Band Of Brothers Changed James Madio’s Life Beyond His Acting Career

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In a series like “Band of Brothers,” it’s always going to be tough to stand out from the crowd. The HBO miniseries features a deep cast, filled to the brim with up-and-coming actors looking for their big break. And in a production like “Band of Brothers,” it’s a break that could change your life. For James Madio, who played Frank Perconte, that’s exactly what it did — in more ways than one.

Madio’s Perconte does wind up standing out in the series, even in a young cast that featured then-unknowns like Michael Fassbender, James McAvoy, Tom Hardy, Dominic Cooper, and Andrew Scott. In part, it was because of his diminutive size, coming in at 5-foot-5, and with a scrawny build (but plenty of attitude). Standing next to a burly actor like the 6-foot-1 Michael Cudlitz, who played the aptly nicknamed “Bull” Randleman, he’s easy to notice. But it wasn’t just Madio’s lack of stature that helped him become one of the faces of the series — it was also a terrific performance as the Illinois-born Perconte, who won the Bronze Star and the Purple Heart while serving in Easy Company.

Given that Madio’s performance in “Band of Brothers” is so memorable, it may come as a surprise to learn that the actor knew little about the war itself before being cast in the role. But the man who played Frank Perconte onscreen quickly gained an education in all things World War II, Normandy, and Easy Company. In a situation like that, it certainly helps when the person educating you just happens to be the same guy you’re portraying. And it’s an education that changed Madio not just as an actor, but as a person.

Life Lessons From The Greatest Generation

For the few people out there who might not be aware, the sometimes brutal “Band of Brothers” is based on the nonfiction book written by Stephen Ambrose, portraying the real men of Easy Company from their training at Camp Toccoa, to the Normandy Invasion, to Bastogne, to capturing Hitler’s prized Eagle’s Nest. That meant that the actors were playing real people, and authenticity was necessary in order to properly honor the brave men of what has come to be called the Greatest Generation. Some of those men, like the real Frank Perconte, were still alive at the time of filming, and that gave performers like Madio a once-in-a-lifetime chance to not just meet, but get to know the men they’d be portraying.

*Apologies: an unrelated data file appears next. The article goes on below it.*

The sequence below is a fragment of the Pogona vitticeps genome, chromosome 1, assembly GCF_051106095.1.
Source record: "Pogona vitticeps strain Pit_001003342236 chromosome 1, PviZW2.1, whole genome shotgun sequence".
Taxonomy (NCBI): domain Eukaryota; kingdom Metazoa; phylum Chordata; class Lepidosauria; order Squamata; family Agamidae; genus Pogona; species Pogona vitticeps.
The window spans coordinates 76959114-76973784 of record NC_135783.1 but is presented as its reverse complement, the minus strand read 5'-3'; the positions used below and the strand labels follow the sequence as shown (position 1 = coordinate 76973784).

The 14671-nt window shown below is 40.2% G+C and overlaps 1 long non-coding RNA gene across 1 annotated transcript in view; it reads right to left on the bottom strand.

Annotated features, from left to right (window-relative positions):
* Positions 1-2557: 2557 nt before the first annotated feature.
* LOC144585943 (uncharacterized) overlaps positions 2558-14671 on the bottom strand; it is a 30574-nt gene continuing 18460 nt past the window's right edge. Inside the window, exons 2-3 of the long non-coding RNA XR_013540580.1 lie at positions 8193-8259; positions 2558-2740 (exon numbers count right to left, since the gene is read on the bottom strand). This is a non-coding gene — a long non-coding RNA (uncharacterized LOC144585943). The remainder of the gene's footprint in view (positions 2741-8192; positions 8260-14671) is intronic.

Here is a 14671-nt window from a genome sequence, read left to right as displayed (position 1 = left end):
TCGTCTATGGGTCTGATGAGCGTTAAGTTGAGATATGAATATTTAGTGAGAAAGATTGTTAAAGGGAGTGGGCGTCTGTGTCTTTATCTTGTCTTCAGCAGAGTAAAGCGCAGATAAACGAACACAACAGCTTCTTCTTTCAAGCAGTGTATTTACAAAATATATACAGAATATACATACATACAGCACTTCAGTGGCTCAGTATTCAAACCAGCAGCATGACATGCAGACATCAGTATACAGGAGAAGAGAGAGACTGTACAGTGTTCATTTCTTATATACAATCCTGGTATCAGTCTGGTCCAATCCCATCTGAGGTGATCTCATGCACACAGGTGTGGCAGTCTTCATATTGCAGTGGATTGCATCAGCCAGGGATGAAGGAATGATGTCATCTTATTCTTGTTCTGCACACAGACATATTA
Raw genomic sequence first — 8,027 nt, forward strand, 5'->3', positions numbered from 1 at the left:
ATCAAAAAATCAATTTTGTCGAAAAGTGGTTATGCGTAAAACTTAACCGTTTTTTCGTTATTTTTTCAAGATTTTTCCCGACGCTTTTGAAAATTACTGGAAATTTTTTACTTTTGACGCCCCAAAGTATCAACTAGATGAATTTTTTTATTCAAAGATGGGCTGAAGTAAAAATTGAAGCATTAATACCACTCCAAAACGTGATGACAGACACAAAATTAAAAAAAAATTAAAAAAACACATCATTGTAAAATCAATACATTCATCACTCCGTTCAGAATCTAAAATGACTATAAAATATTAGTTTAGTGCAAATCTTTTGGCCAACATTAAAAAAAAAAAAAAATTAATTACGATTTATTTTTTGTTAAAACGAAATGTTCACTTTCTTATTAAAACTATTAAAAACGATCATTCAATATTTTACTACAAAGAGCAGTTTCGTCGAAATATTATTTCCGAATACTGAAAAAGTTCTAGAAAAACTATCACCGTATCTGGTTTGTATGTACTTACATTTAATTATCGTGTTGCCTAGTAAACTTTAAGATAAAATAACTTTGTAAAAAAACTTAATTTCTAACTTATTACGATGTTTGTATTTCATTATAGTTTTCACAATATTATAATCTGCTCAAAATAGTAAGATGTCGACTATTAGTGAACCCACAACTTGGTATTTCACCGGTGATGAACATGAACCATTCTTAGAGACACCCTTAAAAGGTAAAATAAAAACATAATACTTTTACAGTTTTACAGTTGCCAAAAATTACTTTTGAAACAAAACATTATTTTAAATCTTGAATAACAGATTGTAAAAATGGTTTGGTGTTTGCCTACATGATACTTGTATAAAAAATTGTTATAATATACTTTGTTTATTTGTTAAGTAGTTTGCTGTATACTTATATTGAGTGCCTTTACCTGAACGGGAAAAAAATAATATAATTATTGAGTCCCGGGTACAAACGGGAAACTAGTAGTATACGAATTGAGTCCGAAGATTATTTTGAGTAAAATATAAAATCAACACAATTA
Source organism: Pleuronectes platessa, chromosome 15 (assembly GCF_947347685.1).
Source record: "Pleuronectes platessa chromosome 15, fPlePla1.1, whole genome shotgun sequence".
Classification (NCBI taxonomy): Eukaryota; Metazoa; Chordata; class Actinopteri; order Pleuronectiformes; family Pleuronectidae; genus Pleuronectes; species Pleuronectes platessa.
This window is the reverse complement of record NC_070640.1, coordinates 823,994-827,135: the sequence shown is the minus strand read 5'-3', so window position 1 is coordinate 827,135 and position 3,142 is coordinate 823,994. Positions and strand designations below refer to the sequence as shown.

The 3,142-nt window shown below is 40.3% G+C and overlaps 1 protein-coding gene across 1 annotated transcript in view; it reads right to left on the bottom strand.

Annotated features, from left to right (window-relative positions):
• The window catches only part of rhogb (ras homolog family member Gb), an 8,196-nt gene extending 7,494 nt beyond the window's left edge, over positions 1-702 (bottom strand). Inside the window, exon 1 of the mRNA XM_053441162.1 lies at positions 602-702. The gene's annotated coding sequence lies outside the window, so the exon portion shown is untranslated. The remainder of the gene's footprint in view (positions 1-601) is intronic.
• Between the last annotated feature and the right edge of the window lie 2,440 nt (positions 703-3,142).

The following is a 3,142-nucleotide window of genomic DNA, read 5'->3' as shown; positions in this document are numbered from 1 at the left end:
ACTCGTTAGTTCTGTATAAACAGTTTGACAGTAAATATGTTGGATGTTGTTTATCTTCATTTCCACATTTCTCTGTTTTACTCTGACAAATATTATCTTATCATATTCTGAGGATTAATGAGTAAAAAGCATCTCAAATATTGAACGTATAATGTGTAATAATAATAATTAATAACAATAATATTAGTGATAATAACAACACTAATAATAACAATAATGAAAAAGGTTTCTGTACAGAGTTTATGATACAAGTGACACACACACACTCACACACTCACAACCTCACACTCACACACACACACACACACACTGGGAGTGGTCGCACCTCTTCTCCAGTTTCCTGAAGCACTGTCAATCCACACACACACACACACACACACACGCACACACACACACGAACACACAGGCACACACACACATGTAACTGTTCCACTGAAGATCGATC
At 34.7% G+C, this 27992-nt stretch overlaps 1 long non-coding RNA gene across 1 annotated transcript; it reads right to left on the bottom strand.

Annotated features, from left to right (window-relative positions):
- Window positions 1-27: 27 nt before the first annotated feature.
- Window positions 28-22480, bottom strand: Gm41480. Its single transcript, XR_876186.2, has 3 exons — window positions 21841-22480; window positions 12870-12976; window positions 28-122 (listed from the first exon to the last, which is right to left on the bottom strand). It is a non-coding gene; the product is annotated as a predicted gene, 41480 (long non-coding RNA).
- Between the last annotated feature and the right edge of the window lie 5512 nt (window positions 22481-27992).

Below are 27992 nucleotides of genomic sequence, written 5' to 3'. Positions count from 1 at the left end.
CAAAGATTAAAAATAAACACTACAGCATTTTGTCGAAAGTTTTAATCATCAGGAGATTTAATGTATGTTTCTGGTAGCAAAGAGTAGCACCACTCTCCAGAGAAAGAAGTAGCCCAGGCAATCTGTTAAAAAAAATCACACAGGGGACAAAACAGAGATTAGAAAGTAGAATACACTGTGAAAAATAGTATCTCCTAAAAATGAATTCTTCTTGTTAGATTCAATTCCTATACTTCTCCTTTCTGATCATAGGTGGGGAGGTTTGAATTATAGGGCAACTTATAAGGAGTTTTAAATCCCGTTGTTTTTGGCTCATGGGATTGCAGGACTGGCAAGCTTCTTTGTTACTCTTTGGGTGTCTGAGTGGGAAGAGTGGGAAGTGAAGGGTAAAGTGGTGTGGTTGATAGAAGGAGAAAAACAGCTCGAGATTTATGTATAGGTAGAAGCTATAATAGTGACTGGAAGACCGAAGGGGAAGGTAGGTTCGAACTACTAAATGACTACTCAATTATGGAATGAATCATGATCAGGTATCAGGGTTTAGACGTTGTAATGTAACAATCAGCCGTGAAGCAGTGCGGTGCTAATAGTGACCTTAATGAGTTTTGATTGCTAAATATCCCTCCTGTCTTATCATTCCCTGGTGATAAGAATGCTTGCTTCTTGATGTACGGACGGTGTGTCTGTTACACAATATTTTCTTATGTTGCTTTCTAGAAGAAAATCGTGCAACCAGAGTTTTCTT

It was a life-changing experience, as Madio told Smithsonian Magazine:

“It changed me as a young man. I was this kid from the Bronx with no education on World War II. I went to Europe for a year and got to meet these guys who fought there. It taught me respect and understanding for what they did. It shaped me into the man I am today.”

Madio and Perconte grew to become good friends in the years that would follow. Along the way, it enabled Madio to get a glimpse into the lives of the real men of Easy Company, and how their experiences impacted them in the years and decades that followed.

A Life-Changing Trip To Europe

Madio, who was 26 at the time of filming “Band of Brothers,” got a deeper glimpse into the lives of Easy Company than most. In fact, he wound up being invited along with Perconte to attend a reunion with other World War II veterans in Europe. Over the years, he and Cutlitz, in particular, have attended a number of events remembering and celebrating their Toccoa counterparts. Needless to say, it’s had a lasting impact. As Madio explained to Smithsonian about his first time being asked to participate in one of these life-changing events:

“Frank had just lost his wife, and his son couldn’t go on the tour. He asked me if I would go with him. I spent two weeks with Frank and the other vets as we went around Normandy, Holland and Germany. It was amazing.”

When you’re an actor portraying a real person, particularly one who displayed as much courage and heroism as Perconte or any of the other men of Easy Company, there’s a lot of pressure to get it right. Given the bond Madio formed with Perconte in the years following “Band of Brothers,” it’s safe to say the real-life hero felt his young friend knocked the performance out of the park. We’d certainly agree.

Read this next: The 30 Greatest War Films Of All Time, Ranked

The post Band Of Brothers Changed James Madio’s Life Beyond His Acting Career appeared first on /Film.

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